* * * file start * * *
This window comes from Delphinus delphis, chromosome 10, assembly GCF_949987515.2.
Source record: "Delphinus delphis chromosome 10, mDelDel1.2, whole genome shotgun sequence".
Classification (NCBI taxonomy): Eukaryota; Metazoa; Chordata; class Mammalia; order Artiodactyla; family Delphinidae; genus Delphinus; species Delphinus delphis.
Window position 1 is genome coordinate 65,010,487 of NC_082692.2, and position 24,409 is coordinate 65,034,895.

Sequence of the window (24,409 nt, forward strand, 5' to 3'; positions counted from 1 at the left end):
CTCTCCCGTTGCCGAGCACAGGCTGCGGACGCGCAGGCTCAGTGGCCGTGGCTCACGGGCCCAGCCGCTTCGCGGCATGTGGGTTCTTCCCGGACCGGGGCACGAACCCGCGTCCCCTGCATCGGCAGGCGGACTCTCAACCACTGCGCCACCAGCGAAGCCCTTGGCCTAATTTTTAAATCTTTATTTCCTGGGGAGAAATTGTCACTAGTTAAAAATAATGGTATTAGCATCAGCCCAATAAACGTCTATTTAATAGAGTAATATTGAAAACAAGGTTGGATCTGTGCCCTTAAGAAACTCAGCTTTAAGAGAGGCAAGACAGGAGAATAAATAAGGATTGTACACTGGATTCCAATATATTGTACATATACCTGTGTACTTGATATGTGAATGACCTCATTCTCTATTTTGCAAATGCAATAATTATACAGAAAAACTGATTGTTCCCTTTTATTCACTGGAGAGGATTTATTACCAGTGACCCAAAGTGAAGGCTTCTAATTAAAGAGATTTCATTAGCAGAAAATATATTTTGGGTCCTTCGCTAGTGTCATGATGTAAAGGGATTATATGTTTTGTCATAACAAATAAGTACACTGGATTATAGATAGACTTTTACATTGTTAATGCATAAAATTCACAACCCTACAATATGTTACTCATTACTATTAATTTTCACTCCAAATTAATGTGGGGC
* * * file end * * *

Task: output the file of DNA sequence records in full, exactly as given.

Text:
This window comes from Delphinus delphis, chromosome 10, assembly GCF_949987515.2.
Source record: "Delphinus delphis chromosome 10, mDelDel1.2, whole genome shotgun sequence".
Classification (NCBI taxonomy): Eukaryota; Metazoa; Chordata; class Mammalia; order Artiodactyla; family Delphinidae; genus Delphinus; species Delphinus delphis.
Window position 1 is genome coordinate 65,010,487 of NC_082692.2, and position 24,409 is coordinate 65,034,895.

Sequence of the window (24,409 nt, forward strand, 5' to 3'; positions counted from 1 at the left end):
CTCTCCCGTTGCCGAGCACAGGCTGCGGACGCGCAGGCTCAGTGGCCGTGGCTCACGGGCCCAGCCGCTTCGCGGCATGTGGGTTCTTCCCGGACCGGGGCACGAACCCGCGTCCCCTGCATCGGCAGGCGGACTCTCAACCACTGCGCCACCAGCGAAGCCCTTGGCCTAATTTTTAAATCTTTATTTCCTGGGGAGAAATTGTCACTAGTTAAAAATAATGGTATTAGCATCAGCCCAATAAACGTCTATTTAATAGAGTAATATTGAAAACAAGGTTGGATCTGTGCCCTTAAGAAACTCAGCTTTAAGAGAGGCAAGACAGGAGAATAAATAAGGATTGTACACTGGATTCCAATATATTGTACATATACCTGTGTACTTGATATGTGAATGACCTCATTCTCTATTTTGCAAATGCAATAATTATACAGAAAAACTGATTGTTCCCTTTTATTCACTGGAGAGGATTTATTACCAGTGACCCAAAGTGAAGGCTTCTAATTAAAGAGATTTCATTAGCAGAAAATATATTTTGGGTCCTTCGCTAGTGTCATGATGTAAAGGGATTATATGTTTTGTCATAACAAATAAGTACACTGGATTATAGATAGACTTTTACATTGTTAATGCATAAAATTCACAACCCTACAATATGTTACTCATTACTATTAATTTTCACTCCAAATTAATGTGGGGC